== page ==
–Impressions of Xterra Philippines 2014 by a (local) foreigner: John Sadler
Wind back one day as Marv, Penny and I step down from our flight, PAL PR847. It’s 8:30am and it is raining. The bikes clatter their way through the airport carousel. Luckily, the bike crew at All-Terra did a good job with the box and packaging. Our van is here so we load up and we are off to the Crimson Hotel for registration. It’s slick here, within 10 minutes, we have our race pack.
Our race numbers were applied in four locations by maganda babaes and the local mechanics were building our bikes (all at no charge!). I opt for a massage while Marv sorts the Transition bags. Smooth as!
We dropped the bikes at the transition, checked in to a Liloan hotel by the beach and catch up with 20 other athletes from Manila. We hanged out and talked sports. We ate heartily and went to bed early. Early 4:00am start tomorrow…
The open sea swim is a two lap 750m box course (named after the local jellyfish) with a nice 100m run in knee deep water to the bike transition. It was text-book… Gica our swim coach put us through a set of comprehensive warm up drills prior to the starter gun.
Transition was smooth, I’ve been here before; Ironman NZ and Xterra NZ, no problems. Drop the googles and cap, MTB shoes are lubed, quick drink and squeezy, helmet & glasses on and we’re all running with bikes to the gate. Cranking down the road then it’s 4WD and single track weaving through houses, trees, kids and dogs, Filipino style! I’m feeling good, legs are fresh and I’m passing riders. The first hill climb is concrete but it’s long, steep and I just noticed how hot and humid it is today…better drop into the 32T, I might need my legs on the run.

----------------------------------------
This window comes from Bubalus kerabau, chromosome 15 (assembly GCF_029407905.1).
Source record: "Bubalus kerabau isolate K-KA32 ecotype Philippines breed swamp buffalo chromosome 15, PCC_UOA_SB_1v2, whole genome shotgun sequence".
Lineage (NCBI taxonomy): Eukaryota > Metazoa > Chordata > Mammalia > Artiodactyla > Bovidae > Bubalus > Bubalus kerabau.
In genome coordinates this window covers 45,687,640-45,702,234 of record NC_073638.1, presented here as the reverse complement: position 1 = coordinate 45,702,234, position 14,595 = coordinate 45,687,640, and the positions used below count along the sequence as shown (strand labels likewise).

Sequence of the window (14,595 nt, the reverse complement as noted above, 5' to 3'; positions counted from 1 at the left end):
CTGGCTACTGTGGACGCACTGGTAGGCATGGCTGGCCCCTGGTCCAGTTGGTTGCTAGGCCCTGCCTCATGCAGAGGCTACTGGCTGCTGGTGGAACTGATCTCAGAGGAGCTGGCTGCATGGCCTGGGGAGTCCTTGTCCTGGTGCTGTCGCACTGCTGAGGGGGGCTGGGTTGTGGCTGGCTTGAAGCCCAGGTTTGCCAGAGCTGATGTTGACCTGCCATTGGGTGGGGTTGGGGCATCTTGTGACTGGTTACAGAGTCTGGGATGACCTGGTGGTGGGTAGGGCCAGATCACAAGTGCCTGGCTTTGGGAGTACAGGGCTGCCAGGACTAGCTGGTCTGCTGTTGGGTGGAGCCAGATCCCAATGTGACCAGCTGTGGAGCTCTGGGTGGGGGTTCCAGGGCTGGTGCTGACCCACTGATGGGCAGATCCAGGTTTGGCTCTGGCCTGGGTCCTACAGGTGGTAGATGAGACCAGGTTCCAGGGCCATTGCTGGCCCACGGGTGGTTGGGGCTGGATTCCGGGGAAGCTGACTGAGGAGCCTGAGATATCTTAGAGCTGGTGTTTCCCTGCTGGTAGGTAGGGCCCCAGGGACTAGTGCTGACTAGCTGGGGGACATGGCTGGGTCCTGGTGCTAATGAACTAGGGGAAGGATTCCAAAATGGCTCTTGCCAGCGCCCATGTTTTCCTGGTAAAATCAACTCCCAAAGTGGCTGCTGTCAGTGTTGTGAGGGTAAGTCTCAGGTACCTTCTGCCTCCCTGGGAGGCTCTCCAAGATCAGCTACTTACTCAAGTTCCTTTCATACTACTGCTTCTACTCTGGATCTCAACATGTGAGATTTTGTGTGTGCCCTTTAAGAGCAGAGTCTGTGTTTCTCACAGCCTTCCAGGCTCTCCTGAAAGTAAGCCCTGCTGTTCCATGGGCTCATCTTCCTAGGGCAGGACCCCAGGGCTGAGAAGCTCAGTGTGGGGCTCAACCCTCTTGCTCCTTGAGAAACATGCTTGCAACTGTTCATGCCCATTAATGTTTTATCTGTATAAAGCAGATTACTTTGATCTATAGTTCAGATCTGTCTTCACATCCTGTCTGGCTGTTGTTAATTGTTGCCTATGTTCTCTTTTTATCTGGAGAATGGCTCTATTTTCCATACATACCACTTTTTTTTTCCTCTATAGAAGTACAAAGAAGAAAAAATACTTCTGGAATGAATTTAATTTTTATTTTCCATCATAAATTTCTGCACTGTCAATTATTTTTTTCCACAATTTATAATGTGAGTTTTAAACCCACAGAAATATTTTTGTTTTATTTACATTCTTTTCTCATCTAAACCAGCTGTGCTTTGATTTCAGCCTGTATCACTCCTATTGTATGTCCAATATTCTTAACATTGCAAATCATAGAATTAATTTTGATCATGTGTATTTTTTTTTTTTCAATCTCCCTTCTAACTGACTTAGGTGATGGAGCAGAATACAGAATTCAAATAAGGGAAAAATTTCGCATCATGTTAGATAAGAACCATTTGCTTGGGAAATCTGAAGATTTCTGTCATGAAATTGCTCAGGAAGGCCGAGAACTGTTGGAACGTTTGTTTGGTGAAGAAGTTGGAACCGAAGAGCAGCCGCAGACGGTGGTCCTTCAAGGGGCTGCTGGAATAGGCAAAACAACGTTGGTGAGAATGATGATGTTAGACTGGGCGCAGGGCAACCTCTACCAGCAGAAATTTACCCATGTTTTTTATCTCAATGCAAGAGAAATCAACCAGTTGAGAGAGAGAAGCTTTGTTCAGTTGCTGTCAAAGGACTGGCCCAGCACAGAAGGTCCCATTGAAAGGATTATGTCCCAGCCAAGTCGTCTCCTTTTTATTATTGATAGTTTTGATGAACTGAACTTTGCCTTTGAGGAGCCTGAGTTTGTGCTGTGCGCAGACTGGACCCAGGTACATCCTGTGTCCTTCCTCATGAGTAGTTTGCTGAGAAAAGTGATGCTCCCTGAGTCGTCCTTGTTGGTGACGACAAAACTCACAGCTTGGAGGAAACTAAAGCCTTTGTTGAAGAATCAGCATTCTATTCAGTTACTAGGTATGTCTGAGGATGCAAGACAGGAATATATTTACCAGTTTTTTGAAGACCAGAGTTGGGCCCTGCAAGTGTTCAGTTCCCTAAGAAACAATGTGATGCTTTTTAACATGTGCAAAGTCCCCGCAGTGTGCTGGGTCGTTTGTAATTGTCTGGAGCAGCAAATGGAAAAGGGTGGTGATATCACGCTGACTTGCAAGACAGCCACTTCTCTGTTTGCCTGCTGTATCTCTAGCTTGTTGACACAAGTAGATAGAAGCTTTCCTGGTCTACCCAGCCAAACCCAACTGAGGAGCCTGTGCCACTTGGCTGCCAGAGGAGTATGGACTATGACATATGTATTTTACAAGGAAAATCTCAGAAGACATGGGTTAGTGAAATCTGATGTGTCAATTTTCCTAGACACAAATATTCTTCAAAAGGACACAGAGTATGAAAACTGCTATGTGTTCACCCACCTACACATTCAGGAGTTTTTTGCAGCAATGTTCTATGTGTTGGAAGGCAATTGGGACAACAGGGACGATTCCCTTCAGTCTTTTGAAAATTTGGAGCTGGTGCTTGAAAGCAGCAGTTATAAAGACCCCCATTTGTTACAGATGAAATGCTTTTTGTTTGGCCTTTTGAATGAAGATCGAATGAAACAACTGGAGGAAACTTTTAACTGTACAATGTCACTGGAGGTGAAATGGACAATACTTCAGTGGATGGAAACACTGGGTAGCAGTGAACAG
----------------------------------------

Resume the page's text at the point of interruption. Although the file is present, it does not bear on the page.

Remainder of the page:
The bike course is two laps approximately 20km each climbing one (substantial) hill. I hit the top of the climb (it’s hot as hell), and we are going down, so it’s time to recover. But wait! This is full on technical coral rock steps and drop-ins! Plus, it goes on forever! I’m through it, all my skin in place but I can hardly hold the bars with sweat pouring down my arms!
My muscles are tight …
”Oh no it’s a false bottom!”
Just keep going!
The riders are finally in premium single-track, it flows tightly with kickers and big fun! The crowds are seamless so I give them some air-time off the kickers…oh yeah! This is why we mountain bike!
The new FS01 from BMC kicks serious butt! The carbon fiber frame made the full-sus a sub 23 pounder dually 29” rocket-ship. Hats off to All Terra for they sure know how to put the pieces together!
I’m 16th place at the transition. I passed a few elite riders and I’m off again.
Hey, what’s up with my legs? Cramp in the quads AND hamstrings. Good thing the calves are still working. Maybe taking only one bottle on the bike was a BAD idea. I’m dehydrated and 10km to run up and down two exposed rocky hills and the weather is not helping—its getting hotter! I’m taking in every drink station, water & sports drink into and over the body. I was in contention for a Podium but now it’s going to be a battle to make the line. You hear athletes talk about ‘hitting the wall’ and being in the ‘pain basket’… well, I’m in deep and it hurts!
The run is rocky and the climbs are almost easy compared to the descents where my quads keep cramping. I’m coming down a loose shale descent; this isn’t good I’m suddenly on my butt sliding to the base. Wouldn’t be so bad but I’ve got a hamstring cramp and I’m doing 5km/h on my back down a rock face.
I’m limping a bit but I can see the finish banner, I zip up the Tri-suit, wipe the saliva off my face and try to grin while I stride out…actually, I’m shuffling but it’s going to get me there. The girls put on my finisher’s medal, gave me Gatorade and steer me to the massage tent. I get a Cebuana goddess who works every muscle for what felt like an hour.
I’m relieved, had a little cry and I reflected on a tough day out.
Come award giving time, “John Sadler first place 50-54 age group”
Pare, are you serious?
It must have been tough out there for everyone.
Watch out, Maui, here I come.
John is a former pro mountain biker, engineer, and father. His family is now in Australia but he lives in Manila presently.